Some doubt value of Massachusetts’s vaping ban

  • In this Friday, Jan. 18, 2019 file photo, a man exhales a puff of smoke from a vape pipe at a shop in Richmond, Va. During a Tuesday, Sept. 24, 2019 congressional subcommittee hearing, a U.S. Centers for Disease Control and Prevention official said she believes “hundreds more” cases have been reported to health authorities since the previous week. The CDC then put the tally at 530 confirmed and probable cases of the serious lung illnesses. Nine deaths have been reported. ASSOCIATED PRESS/Steve Helber

Staff Writer
Published: 9/24/2019 11:46:42 PM

NORTHAMPTON — Jamie Palank, 35, was vaping in downtown Northampton on Tuesday evening when she learned that Gov. Charlie Baker had issued an immediate four-month ban on the sale of all vaping products in the state.

“Shocking,” Palank said, adding that the move could send people looking for vapes on the black market. “I think it’s definitely going overboard.”

Baker’s declaration of a public health emergency and a vaping ban drew support from some, including the unanimous approval of the state’s Public Health Council and public health advocates who spoke before the body.

But others have expressed skepticism about the efficacy of the ban and whether it will push people to buy nicotine or cannabis vaping products on the black market.

“This is a terrible decision,” Shaleen Title, one of the members of the state’s Cannabis Control Commission, wrote on Twitter. “Purposely pushing people into the illicit market — precisely where the dangerous products are — goes against every principle of public health and harm reduction. It is dangerous, short-sighted, and undermines the benefits of legal regulation.”

That sentiment was shared by businesses that sell vaping products in the Pioneer Valley.

“It makes me really concerned about black-market use and sketchy unregulated vaping,” said Kim Hull, the manager at Exscape Smoke Shop in Amherst.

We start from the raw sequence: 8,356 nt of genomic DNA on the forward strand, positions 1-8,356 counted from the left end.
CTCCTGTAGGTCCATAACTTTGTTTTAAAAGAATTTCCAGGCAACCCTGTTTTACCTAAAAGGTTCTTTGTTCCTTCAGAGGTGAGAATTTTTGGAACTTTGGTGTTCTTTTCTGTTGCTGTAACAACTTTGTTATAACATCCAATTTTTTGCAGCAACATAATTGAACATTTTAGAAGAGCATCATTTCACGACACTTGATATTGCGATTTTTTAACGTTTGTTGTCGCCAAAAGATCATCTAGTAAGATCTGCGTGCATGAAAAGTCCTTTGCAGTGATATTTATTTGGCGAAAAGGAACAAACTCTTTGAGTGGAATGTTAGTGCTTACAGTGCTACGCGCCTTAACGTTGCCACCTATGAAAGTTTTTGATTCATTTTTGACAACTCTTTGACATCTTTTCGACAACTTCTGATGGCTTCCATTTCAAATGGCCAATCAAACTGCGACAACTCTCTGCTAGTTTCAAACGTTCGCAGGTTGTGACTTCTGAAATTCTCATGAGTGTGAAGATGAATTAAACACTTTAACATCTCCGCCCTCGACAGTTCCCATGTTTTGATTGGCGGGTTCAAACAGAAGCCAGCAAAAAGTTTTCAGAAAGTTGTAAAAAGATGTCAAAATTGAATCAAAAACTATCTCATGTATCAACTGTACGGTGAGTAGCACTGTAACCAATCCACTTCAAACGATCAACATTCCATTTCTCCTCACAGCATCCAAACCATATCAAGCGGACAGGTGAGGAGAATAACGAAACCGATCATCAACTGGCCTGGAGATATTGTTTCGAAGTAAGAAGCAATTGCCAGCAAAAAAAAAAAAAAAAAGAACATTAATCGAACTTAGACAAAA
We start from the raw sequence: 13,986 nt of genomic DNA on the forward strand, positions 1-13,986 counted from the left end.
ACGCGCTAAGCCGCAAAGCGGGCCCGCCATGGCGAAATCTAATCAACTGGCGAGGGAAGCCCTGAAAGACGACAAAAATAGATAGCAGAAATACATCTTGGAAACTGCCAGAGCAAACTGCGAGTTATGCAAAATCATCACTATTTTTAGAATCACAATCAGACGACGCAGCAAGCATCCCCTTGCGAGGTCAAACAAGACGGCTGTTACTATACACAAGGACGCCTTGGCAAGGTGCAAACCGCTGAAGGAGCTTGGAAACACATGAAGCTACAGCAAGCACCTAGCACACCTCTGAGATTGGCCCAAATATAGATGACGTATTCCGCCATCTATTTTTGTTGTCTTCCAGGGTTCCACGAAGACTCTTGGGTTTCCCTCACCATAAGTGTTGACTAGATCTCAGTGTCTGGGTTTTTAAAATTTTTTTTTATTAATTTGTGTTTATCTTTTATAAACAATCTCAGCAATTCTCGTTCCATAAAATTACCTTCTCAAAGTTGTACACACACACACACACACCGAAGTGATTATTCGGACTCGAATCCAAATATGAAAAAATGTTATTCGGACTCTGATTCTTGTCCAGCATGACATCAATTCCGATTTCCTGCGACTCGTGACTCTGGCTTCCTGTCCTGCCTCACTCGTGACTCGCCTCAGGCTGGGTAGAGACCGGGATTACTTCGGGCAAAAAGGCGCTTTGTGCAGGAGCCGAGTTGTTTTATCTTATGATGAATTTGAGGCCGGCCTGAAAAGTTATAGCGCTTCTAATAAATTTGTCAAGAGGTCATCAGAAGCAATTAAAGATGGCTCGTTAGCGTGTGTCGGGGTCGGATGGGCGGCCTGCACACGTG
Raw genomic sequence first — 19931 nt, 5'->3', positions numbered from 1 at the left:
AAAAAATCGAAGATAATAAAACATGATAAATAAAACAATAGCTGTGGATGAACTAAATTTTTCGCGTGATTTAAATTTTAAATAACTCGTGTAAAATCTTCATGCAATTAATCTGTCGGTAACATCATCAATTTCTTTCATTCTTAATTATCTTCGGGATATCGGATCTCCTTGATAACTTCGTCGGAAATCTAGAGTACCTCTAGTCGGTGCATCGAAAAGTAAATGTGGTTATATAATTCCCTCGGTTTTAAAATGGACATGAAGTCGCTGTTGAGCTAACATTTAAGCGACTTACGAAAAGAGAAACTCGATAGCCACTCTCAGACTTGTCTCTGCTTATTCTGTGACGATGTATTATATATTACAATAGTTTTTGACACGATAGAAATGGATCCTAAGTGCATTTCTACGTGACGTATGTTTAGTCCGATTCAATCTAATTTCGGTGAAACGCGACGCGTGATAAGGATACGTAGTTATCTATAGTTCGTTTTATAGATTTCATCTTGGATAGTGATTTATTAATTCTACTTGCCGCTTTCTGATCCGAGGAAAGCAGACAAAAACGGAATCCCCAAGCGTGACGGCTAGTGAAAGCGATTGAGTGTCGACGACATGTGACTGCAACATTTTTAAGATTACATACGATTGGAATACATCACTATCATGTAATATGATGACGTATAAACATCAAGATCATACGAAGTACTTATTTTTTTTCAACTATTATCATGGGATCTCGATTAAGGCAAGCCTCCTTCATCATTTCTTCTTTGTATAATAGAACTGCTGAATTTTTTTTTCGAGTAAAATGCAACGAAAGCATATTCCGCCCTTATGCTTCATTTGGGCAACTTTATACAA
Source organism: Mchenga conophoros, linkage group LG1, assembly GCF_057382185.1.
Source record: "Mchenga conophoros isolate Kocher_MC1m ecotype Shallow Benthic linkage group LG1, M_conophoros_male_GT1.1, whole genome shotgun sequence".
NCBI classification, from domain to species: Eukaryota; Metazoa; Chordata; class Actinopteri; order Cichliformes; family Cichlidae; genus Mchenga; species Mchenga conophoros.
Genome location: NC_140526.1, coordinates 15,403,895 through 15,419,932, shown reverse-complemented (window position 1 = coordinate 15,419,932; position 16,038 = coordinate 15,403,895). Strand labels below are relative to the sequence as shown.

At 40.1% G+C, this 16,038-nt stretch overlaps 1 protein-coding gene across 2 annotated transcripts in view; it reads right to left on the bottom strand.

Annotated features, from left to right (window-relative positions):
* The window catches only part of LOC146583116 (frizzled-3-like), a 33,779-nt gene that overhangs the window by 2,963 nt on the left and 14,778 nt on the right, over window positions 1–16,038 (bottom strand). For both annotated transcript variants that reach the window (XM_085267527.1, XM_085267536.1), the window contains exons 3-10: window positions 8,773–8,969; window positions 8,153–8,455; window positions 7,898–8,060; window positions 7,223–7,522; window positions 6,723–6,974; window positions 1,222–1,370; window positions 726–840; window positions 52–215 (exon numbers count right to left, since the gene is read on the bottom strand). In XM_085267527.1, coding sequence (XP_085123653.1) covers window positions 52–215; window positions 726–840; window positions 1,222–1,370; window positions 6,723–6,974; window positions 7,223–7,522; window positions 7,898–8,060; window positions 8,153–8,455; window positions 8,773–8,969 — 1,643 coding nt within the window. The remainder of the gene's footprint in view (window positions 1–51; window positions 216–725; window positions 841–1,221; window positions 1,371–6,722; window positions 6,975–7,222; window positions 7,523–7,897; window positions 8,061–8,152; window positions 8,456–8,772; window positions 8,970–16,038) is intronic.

Hull said that the decision wouldn’t affect Exscape Smoke Shop’s business; the company’s best-selling items are glass pipes, not vapes, Hull said.

“That being said, it’s definitely an inconvenience,” Hull said.

‘Big business concern’

The ban is more than just an inconvenience for local marijuana dispensaries, which make a large portion of their profits from vape products.

Mark Zatyrka, the CEO of the Easthampton dispensary Insa, said the ban is “a big business concern.” Vaping products are the second-largest selling category that Insa offers after flower, he said.

“I was most concerned for our patients that rely on those products,” Zatyrka said. “My other worry is that people would be pushed back to the black market, which is really where the worst products are.”

Zatyrka said it is important that experts figure out what ingredients are making people sick when they vape, and that people should know what ingredients are in their products.

The Cannabis Control Commission has no regulations on the additives that regulated marijuana dispensaries can use in their vape cartridges. Recently, the CCC voted to require dispensaries to list all additives to vaping products, including thickening agents and terpenes.

Some public health advocates have voiced concern about the lack of regulations on marijuana vaping products in the state.

Some companies, including Northampton’s New England Treatment Access dispensary, use the food additive propylene glycol in some of their products, which researchers have found damages the lungs.

Insa adds “naturally derived, food-grade” terpenes made by the company Abstrax Tech to its products, according to a statement to its customers.

In a statement, NETA President Amanda Rositano said the company will comply with the governor’s order and understands his concern. Like Zatyrka, Rositano focused on “illicit markets” in her statement, saying that’s where “contaminated products” are most commonly found.

“We believe this issue underscores the importance of a legal and licensed cannabis market, where all ingredients are required to be listed and products must pass rigorous testing procedures,” Rositano said.

Dusty Christensen can be reached at dchristensen@gazettenet.com.


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